Google Accidentally broke the Internet throughout Japan (Engadget)

"Dave Farber" <>
Mon, 28 Aug 2017 17:21:22 -0400

Apple, Facebook, Google and others sign brief concerned about warrantless location tracking (Roger Fingas)

geoff goodfellow <>
Tue, 15 Aug 2017 11:32:52 -1000
Roger Fingas, Apple Insider,15 Aug 2017

Several high-profile technology companies, including Apple, have submitted a
amicus brief in a key case at the U.S. Supreme Court, expressing concerns
about warrantless police access to cellphone location data.

Other tech firms listed in the brief include Airbnb, Cisco, Dropbox,
Evernote, Facebook, Google, Microsoft, Mozilla, Snap, Twitter, and Verizon.
Collectively, the companies argue that the court should "refine the
application of certain Fourth Amendment doctrines to ensure that the law
realistically engages with Internet-based technologies and with people's
expectations of privacy in their digital data."

The case in question is Timothy Carpenter v. United States. Police obtained
Carpenter's location history without a warrant, leading to his eventual
robbery conviction. At court he's being represented by the American Civil
Liberties Union, which says that the government violated Fourth Amendment
rights against search and seizure...SNIP

"Even Artificial Neural Networks Can Have Exploitable 'Backdoors'"

Stuart Shapiro <s_shapiro@ACM.ORG>
Fri, 25 Aug 2017 14:11:25 -0400
"The stunt demonstrated a potential security headache for engineers working
with machine-learning software.  The researchers showed it's possible to
embed silent, nasty surprises into artificial neural networks, the type of
learning software used for tasks such as recognizing speech or understanding

For their part, the NYU researchers are thinking about how to make tools
that would let coders peer inside a neural network from a third party and
spot any hidden behavior. Meanwhile? Buyer beware."

That last bit could have relevance for validation and testing more generally.

`Devil's Ivy' Is Another Wake-Up Call for IoT Security (Threatpost)

Gabe Goldberg <>
Tue, 15 Aug 2017 19:17:28 -0400
“In the case of this camera, in order to exploit the vulnerability you
would need to send a malicious payload to port 80,'' M Carlton, Senrio's
vice president of research, told the website Threatpost.
“The camera then processes the data using the vulnerable library. The
attacker then sends the specially crafted payload that triggers the buffer
stack overflow which leads to custom code execution.''

With the Axis cameras, after exploiting the vulnerability, Senrio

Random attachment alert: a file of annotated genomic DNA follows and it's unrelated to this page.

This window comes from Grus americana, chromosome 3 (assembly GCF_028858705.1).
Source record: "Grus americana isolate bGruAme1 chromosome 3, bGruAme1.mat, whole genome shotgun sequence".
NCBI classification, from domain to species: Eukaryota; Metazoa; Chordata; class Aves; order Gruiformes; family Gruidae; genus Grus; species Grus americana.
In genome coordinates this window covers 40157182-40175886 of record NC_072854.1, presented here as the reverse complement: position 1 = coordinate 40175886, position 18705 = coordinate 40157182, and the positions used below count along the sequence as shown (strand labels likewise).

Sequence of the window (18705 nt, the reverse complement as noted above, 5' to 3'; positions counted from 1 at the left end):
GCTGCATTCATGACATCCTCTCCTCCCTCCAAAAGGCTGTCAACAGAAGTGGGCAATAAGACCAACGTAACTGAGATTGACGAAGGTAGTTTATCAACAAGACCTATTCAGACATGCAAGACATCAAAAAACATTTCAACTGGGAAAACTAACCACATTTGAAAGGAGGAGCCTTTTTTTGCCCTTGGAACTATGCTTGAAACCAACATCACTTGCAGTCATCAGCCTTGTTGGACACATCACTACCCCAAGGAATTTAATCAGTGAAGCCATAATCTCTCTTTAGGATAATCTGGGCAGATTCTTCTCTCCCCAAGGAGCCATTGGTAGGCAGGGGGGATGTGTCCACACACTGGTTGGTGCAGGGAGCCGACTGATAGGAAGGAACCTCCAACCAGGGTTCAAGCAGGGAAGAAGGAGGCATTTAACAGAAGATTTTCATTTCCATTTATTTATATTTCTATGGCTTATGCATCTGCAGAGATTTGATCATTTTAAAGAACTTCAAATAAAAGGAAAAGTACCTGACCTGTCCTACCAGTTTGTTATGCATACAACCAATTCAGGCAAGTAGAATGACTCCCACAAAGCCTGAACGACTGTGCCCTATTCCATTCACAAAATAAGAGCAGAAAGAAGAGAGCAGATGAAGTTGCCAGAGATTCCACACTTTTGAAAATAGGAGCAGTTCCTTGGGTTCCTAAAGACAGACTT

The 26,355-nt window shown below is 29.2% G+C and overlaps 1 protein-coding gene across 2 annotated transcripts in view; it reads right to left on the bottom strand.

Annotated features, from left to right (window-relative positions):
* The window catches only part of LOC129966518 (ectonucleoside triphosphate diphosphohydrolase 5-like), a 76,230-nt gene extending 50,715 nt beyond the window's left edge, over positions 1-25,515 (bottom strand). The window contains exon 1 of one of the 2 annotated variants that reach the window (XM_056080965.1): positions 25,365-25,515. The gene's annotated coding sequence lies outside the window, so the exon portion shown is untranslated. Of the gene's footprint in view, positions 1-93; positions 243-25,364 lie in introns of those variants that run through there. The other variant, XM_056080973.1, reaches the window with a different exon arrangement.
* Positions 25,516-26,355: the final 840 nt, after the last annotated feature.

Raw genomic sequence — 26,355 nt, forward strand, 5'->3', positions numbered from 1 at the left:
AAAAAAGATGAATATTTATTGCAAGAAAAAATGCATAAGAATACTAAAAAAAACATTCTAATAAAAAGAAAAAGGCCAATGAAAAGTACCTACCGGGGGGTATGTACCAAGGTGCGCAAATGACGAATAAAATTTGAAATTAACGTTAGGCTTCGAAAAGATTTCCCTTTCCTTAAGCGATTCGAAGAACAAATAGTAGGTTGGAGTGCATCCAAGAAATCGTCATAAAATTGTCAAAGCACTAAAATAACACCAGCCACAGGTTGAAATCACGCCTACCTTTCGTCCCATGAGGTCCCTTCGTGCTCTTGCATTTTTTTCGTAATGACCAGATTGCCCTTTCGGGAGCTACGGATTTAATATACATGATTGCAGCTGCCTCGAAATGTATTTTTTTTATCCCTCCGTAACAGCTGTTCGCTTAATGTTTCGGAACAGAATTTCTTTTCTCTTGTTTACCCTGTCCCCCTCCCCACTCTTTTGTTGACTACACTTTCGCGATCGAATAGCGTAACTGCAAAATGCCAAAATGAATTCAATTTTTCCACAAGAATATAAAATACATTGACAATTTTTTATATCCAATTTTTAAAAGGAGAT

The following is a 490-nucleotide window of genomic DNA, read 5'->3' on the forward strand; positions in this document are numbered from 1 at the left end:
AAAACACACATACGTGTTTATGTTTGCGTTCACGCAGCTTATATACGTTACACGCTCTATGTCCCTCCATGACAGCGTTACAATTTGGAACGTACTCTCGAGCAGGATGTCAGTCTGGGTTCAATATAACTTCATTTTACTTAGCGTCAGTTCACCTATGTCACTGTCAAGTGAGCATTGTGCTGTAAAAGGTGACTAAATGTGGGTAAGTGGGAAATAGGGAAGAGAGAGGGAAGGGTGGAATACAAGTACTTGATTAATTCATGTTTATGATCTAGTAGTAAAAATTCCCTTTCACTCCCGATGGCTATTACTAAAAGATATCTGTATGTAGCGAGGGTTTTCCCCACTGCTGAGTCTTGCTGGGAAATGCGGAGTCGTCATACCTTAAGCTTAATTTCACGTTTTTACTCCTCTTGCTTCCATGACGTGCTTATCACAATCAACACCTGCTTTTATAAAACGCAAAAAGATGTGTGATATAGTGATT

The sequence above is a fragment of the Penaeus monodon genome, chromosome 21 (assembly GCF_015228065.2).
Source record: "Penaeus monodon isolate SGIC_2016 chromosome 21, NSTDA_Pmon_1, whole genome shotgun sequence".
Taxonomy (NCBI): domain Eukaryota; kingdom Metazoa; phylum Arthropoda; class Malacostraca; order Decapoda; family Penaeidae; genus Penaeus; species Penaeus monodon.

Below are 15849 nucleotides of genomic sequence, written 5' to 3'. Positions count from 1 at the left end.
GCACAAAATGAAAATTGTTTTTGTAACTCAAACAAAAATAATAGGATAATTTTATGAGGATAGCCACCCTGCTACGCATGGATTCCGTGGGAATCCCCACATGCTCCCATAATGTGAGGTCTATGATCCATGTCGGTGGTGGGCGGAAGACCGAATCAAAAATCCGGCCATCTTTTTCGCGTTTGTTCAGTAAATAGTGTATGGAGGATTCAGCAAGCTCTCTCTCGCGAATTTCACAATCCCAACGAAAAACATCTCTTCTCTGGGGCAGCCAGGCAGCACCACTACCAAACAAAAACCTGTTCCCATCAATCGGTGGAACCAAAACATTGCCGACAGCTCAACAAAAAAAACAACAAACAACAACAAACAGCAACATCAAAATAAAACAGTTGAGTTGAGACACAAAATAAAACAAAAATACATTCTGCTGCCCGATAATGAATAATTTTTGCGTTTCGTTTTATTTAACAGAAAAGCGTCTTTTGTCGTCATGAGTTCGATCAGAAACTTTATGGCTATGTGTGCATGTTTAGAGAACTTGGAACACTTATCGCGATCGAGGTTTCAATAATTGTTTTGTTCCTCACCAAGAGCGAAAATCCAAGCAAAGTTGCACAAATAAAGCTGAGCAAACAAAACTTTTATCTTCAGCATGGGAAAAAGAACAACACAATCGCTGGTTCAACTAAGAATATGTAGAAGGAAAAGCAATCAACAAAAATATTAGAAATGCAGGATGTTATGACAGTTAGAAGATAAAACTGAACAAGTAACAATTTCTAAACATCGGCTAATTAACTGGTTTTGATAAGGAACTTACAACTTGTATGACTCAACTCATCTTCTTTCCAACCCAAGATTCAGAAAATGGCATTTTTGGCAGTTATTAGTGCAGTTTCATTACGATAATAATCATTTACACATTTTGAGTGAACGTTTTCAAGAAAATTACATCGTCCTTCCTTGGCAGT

researchers could reboot a device and change settings to block access to the
video feed. More disturbingly, a device could also be reset to factory
defaults, which would cause it to issue a prompt to change the user name and
password, after which attackers would have complete control of the device.
In other words, tech savvy thieves could use this exploit to turn off
security cameras before pulling off a heist, and security personnel wouldn't
be able to quickly get the cameras back up and running.

US Army backing off a bit from its decision regarding sUAS usage (Gary Mortimer)

john hight <>
Tue, 15 Aug 2017 18:39:27 -0700
Gary Mortimer, sUAS News: Aug 2018

An exception to policy with recommendations from the asymmetric warfare
group that will permit the use of DJI kit once some conditions have been
met.  The Android Tactical Assault Kit will become the ground-control
station (GCS) of choice when a DJI plugin has passed OPSEC (Operational
Security) scrutiny.  It was developed by the Air Force Research Lab (AFRL),
Army Research Laboratory (ARL) and the Defense Advanced Research Projects
Agency (DARPA).

Aero-ease (Aeon)

Mark Boolootian <>
Thu, 24 Aug 2017 12:07:15 -0700
A wonderful article on the parlance of pilots:

98.5% of unique net neutrality comments oppose Ajit Pai's anti-Title II plan (Ars Techica)

Lauren Weinstein <>
Wed, 30 Aug 2017 09:23:02 -0700
via NNSquad

  A study funded by Internet service providers has found something that
  Internet service providers really won't like.  The overwhelming majority
  of people who wrote unique comments to the Federal Communications
  Commission want the FCC to keep its current net neutrality rules and
  classification of ISPs as common carriers under Title II of the
  Communications Act, according to the study released today.  The study
  (available here) was conducted by consulting firm Emprata and funded by
  Broadband for America, whose members include AT&T, CenturyLink, Charter,
  CTIA-The Wireless Association, Comcast, NCTA-The Internet & Television
  Association, the Telecommunications Industry Association (TIA), and

Risks of IBAN checksums

Paul van Keep <>
Wed, 16 Aug 2017 11:32:23 +0200
Most bank account numbering systems incorporate some sort of checksum into
their numbering scheme to avoid simple transcription mistakes.  Dutch bank
accounts rely on the eleven-test (elfproef: and the European successor IBAN uses
the 97 check (see:
Surprisingly, even with both checks combined, these safeguards can fail to
do their job quite easily as I found out last month.  At the beginning of